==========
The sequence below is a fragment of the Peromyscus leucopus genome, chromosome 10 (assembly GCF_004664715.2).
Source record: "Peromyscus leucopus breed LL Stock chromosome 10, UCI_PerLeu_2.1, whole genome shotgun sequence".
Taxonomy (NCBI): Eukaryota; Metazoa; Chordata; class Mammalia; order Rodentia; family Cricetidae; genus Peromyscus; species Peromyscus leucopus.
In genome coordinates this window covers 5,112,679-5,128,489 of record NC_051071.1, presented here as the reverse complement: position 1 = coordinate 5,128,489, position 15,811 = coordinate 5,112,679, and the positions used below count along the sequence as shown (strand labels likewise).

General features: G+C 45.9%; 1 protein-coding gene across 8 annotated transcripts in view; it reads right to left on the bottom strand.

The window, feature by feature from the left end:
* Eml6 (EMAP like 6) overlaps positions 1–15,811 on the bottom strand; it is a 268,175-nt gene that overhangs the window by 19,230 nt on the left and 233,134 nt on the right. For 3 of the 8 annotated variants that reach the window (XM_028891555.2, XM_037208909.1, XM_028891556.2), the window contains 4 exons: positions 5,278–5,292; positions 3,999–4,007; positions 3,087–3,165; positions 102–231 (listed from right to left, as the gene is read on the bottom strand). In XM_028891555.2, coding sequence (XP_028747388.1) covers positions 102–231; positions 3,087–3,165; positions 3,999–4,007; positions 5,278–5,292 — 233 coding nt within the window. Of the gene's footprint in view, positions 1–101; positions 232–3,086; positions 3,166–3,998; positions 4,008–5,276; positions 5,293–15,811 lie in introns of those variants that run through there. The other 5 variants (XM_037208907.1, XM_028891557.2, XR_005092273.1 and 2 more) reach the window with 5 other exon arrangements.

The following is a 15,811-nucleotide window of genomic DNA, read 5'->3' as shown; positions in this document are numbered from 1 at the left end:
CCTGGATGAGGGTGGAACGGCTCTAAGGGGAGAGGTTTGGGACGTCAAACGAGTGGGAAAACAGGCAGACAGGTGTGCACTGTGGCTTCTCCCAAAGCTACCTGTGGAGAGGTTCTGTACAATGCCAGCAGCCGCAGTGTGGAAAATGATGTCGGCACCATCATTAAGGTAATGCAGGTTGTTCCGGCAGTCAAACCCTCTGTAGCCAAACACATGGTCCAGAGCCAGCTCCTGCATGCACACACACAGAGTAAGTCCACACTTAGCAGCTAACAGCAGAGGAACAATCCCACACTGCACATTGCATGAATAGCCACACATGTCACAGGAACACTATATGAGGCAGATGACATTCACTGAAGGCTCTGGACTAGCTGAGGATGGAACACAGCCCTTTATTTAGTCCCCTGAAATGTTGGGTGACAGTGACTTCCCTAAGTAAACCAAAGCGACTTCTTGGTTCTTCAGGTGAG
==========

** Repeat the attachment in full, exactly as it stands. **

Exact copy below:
The sequence below is a fragment of the Peromyscus leucopus genome, chromosome 10 (assembly GCF_004664715.2).
Source record: "Peromyscus leucopus breed LL Stock chromosome 10, UCI_PerLeu_2.1, whole genome shotgun sequence".
Taxonomy (NCBI): Eukaryota; Metazoa; Chordata; class Mammalia; order Rodentia; family Cricetidae; genus Peromyscus; species Peromyscus leucopus.
In genome coordinates this window covers 5,112,679-5,128,489 of record NC_051071.1, presented here as the reverse complement: position 1 = coordinate 5,128,489, position 15,811 = coordinate 5,112,679, and the positions used below count along the sequence as shown (strand labels likewise).

General features: G+C 45.9%; 1 protein-coding gene across 8 annotated transcripts in view; it reads right to left on the bottom strand.

The window, feature by feature from the left end:
* Eml6 (EMAP like 6) overlaps positions 1–15,811 on the bottom strand; it is a 268,175-nt gene that overhangs the window by 19,230 nt on the left and 233,134 nt on the right. For 3 of the 8 annotated variants that reach the window (XM_028891555.2, XM_037208909.1, XM_028891556.2), the window contains 4 exons: positions 5,278–5,292; positions 3,999–4,007; positions 3,087–3,165; positions 102–231 (listed from right to left, as the gene is read on the bottom strand). In XM_028891555.2, coding sequence (XP_028747388.1) covers positions 102–231; positions 3,087–3,165; positions 3,999–4,007; positions 5,278–5,292 — 233 coding nt within the window. Of the gene's footprint in view, positions 1–101; positions 232–3,086; positions 3,166–3,998; positions 4,008–5,276; positions 5,293–15,811 lie in introns of those variants that run through there. The other 5 variants (XM_037208907.1, XM_028891557.2, XR_005092273.1 and 2 more) reach the window with 5 other exon arrangements.

The following is a 15,811-nucleotide window of genomic DNA, read 5'->3' as shown; positions in this document are numbered from 1 at the left end:
CCTGGATGAGGGTGGAACGGCTCTAAGGGGAGAGGTTTGGGACGTCAAACGAGTGGGAAAACAGGCAGACAGGTGTGCACTGTGGCTTCTCCCAAAGCTACCTGTGGAGAGGTTCTGTACAATGCCAGCAGCCGCAGTGTGGAAAATGATGTCGGCACCATCATTAAGGTAATGCAGGTTGTTCCGGCAGTCAAACCCTCTGTAGCCAAACACATGGTCCAGAGCCAGCTCCTGCATGCACACACACAGAGTAAGTCCACACTTAGCAGCTAACAGCAGAGGAACAATCCCACACTGCACATTGCATGAATAGCCACACATGTCACAGGAACACTATATGAGGCAGATGACATTCACTGAAGGCTCTGGACTAGCTGAGGATGGAACACAGCCCTTTATTTAGTCCCCTGAAATGTTGGGTGACAGTGACTTCCCTAAGTAAACCAAAGCGACTTCTTGGTTCTTCAGGTGAG